When you’ve been unemployed, you need any financial relief you can get. Fortunately, some of that relief may come from Uncle Sam in the form of income taxes saved. Here’s how:

When you earn less, you pay less in taxes. When you’re working, you have withholding taken out of your pay as if you will earn at the same rate all year. However, if you are off work for any significant length of time, it can drastically change how much you owe. That’s because the last dollars you earn are taxed at the highest rates. If you had too much withheld, the IRS may owe you money.

What to do When You Lose Your Job

If you are the sole support of your household, you’ll have to wait until you file your tax return to get any overpaid tax back, but if you are married and one of you becomes unemployed, the other spouse should adjust his or her withholding amount immediately to account for your new tax situation and free up more money for the monthly budget.

Important Deductions for the Unemployed

While you look for work, track all your job-hunting expenses. Include transportation to interviews (don’t forget parking and tolls), subscriptions to online job search services, admission to job fairs, and resume consultations. You can even deduct trips to look for work in other locations. See IRS Publication 529, Miscellaneous Deductions.

If you take that computer course or other class to update your skills, you may qualify for a tuition deduction or a credit (IRS Publication 970, Tax Benefits for Higher Education).

If you have to move to a new job, you can deduct the cost of moving yourself, your dependents and everything you own. IRS Publication 521 has the details.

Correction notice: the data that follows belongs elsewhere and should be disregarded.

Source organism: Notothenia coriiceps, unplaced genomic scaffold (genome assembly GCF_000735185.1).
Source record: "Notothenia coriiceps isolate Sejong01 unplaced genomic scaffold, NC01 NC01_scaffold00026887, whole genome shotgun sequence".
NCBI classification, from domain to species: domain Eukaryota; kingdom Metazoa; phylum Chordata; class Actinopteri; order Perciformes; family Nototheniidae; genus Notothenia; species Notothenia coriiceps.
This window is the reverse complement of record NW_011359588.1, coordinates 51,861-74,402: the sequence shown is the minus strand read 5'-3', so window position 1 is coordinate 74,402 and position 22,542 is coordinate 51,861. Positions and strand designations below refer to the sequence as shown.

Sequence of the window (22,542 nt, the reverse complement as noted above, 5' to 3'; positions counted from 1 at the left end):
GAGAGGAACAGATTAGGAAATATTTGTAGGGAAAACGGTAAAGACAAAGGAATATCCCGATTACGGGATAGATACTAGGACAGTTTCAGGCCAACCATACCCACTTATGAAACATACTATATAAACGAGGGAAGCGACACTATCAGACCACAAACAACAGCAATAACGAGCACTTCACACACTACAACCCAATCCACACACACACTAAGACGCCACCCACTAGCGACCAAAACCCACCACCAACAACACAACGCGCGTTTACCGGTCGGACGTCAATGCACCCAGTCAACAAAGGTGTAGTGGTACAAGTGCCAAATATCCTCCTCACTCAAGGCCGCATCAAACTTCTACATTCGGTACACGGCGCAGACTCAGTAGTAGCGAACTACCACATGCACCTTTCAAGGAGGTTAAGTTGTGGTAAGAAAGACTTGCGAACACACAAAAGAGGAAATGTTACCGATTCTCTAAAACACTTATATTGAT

Generally, if you take money out of a retirement account, even if you are unemployed, you still pay penalty and income tax on the amount you withdraw. However, any contributions you just made can still be taken out, as long as you do it before the due date of your return. In addition, you may qualify for exceptions to early withdrawal penalties if you are unemployed and the money is used to pay medical expenses in excess of 7.5 percent of your income. See IRS Publication 575 for more information.

Now for the bad news. There was a day when unemployment benefits were not taxable. Alas, they are now included in your income, along with severance pay, vacation pay, and sick pay. You can choose to have income tax withheld from your unemployment benefits if necessary. Run the numbers yourself or talk to your accountant to see if that’s necessary.

Losing a job can be devastating to your financial situation, but if you’re educated about the tax advantages available and prepare your return with these in mind, you may be able to recoup some of your losses and get back on your feet sooner.

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